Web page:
In fact, I’m still hopeful. But I suspect that’s my heart not my head.
6 – Kuno on the injury to Keita:
I just want to point out that it wasn’t the slip which caused the injury to Naby. I don’t get the league cup feed where I am so I watched the game at a later time after hearing Klopp say that Naby injured himself from slipping. I kept an eye on him to see how he injured himself, and because of this it was clear to see he actually got injured with a clash against an opposition player about 10 minutes before the slip. You can actually see him limping after the clash and being stationary, stretching his legs on 2 different occasions. He then slips, probably partly due to the fact he was compensating for his injury, and this is where I assume Klopp thought he got injured.
So he actually plays for at least 10 minutes with an injury which he tried to shake off. During this time, he really was not involved and was hardly sprinting, which would partly explain why so many on here think he wasn’t trying. Admittedly he wasn’t overly involved before the injury, but up to this point I’d say he was at least less wasteful than AOC, who I thought had a very poor first half.
Articles published since last Friday:
Sunday October 27th:
Post-Match Analysis: Liverpool 2 – 1 Tottenham, by Daniel Rhodes.
It was billed as a repeat of the Champions League final, and had a similar start – except this time is was Tottenham who scored the early goal in the first minute after a speculative Son shot was deflected onto the bar and then back into the path of Kane a couple of yards out. However, that was about the only similarity with the final, as the Reds went onto to dominate the whole game, and in doing so kept their lead at the top of the league to six points.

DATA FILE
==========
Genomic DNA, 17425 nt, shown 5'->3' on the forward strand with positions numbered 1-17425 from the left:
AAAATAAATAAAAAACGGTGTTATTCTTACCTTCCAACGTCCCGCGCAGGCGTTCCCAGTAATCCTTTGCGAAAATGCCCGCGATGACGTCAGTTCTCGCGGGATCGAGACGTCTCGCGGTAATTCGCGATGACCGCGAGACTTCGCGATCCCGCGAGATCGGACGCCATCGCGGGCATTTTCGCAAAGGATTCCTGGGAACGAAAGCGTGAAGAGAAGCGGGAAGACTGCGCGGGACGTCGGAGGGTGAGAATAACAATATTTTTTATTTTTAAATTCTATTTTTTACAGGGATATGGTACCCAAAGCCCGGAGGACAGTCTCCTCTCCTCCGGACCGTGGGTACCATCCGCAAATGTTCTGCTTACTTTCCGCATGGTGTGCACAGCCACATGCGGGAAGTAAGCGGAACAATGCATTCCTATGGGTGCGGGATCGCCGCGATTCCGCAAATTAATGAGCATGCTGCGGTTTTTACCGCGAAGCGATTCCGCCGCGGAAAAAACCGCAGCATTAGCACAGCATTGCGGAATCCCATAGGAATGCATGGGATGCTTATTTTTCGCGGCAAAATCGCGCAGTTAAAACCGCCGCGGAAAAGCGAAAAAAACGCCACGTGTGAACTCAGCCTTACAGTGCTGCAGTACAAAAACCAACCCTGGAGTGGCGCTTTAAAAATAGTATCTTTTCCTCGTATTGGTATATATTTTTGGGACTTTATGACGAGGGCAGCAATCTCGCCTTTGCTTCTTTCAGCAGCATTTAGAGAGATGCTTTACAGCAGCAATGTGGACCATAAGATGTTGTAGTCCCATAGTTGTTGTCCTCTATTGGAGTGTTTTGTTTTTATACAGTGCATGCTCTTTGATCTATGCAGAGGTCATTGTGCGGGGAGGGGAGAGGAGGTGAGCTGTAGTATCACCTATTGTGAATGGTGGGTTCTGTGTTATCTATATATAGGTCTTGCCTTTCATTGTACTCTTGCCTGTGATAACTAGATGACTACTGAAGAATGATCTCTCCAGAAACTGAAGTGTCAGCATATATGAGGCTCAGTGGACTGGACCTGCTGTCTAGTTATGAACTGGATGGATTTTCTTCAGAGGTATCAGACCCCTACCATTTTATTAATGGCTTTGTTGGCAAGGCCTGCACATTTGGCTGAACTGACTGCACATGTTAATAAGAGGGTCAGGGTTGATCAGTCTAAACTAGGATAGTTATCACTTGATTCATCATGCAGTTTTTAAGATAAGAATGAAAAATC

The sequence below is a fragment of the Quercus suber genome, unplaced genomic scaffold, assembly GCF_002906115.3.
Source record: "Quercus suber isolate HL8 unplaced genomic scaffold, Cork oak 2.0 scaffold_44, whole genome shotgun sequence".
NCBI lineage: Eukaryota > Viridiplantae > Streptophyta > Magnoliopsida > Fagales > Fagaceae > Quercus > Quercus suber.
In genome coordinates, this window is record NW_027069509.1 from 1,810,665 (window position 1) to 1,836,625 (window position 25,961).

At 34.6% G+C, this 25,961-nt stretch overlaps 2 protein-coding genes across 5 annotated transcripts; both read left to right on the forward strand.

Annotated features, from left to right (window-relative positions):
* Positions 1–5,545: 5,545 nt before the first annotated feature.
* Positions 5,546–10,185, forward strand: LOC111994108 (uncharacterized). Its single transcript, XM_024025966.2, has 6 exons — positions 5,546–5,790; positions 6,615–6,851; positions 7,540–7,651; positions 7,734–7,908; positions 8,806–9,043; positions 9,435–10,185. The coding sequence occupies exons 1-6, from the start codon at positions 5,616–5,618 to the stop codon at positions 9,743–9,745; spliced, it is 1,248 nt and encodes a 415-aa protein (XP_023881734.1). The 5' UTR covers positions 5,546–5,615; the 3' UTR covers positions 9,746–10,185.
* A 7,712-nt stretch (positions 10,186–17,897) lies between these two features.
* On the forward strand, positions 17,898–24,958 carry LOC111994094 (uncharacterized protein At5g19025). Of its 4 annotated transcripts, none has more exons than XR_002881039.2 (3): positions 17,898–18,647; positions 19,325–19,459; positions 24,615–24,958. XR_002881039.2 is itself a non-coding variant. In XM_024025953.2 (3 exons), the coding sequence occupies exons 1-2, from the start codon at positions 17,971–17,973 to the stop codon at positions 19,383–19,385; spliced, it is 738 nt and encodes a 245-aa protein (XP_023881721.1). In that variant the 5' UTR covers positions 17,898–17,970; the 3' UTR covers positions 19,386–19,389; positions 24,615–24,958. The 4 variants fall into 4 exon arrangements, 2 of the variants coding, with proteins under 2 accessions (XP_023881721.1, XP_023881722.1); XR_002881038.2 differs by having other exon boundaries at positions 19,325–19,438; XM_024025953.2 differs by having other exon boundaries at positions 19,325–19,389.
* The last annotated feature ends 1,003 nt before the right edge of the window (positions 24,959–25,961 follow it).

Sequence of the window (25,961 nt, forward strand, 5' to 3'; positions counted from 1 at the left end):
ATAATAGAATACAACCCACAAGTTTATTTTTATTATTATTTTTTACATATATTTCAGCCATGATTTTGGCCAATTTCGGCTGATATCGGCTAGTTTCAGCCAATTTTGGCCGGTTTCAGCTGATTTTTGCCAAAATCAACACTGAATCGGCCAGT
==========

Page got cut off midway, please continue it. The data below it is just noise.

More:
This was an absolutely superb performance from the Reds as, just as against Leicester, they absolutely battered the visitors for most of the game, although in this instance Spurs did at least have more than one proper attack, and missed a couple of good chances they created on the break. Indeed, this was the best the Reds have played against Spurs in a fair few years, and a draw, let alone a defeat, would have been a travesty.
This looked like being a record-breaking game for a goalkeeper as Paulo Gazzaniga made save after save, but in the end the Reds – in the face of some hysterical play-acting from Kane – deservedly rolled Spurs off the pitch, albeit after a slightly nervy last few minutes. Spurs even had a massive slice of luck when their goal rebounded off the post straight to Kane; how’s that for getting all the breaks? (after Harry Kane, speaking to Sky Sports. had said: “Liverpool are getting those little breaks at the moment.)
Tuesday October 29th:
Unexpected xG – What Makes the Expected Goal Models So Different?, by Daniel Rhodes.
… whenever I use the expected goal models there are numerous questions about the methods used, and ultimately the value of them when assessing a sport with so few critical events (goals). To stand as a reference piece for future questions, and to help compare and contrast those models who publish their shot values, hopefully we can understand the fundamentals and flaws of each individual xG approach. And while we are at it, watch Liverpool’s biggest chances this season – which is always a nice bonus!
19/20 League Cup Preview | 4th Round | Arsenal | Anfield, by Gary Fulcher.
This will be the 15th meeting between the two sides in the League Cup with both teams winning five games apiece, although four of Liverpool’s wins have came at Anfield where the Reds boast a record of four wins, one draw and one defeat against Arsenal.
The Gunners’ only win at Anfield came in January 2007 in the 5th round, recording a 6-3 win with Júlio Baptista scoring four goals, two years before Arshavin repeated the feat in more in-famous circumstances.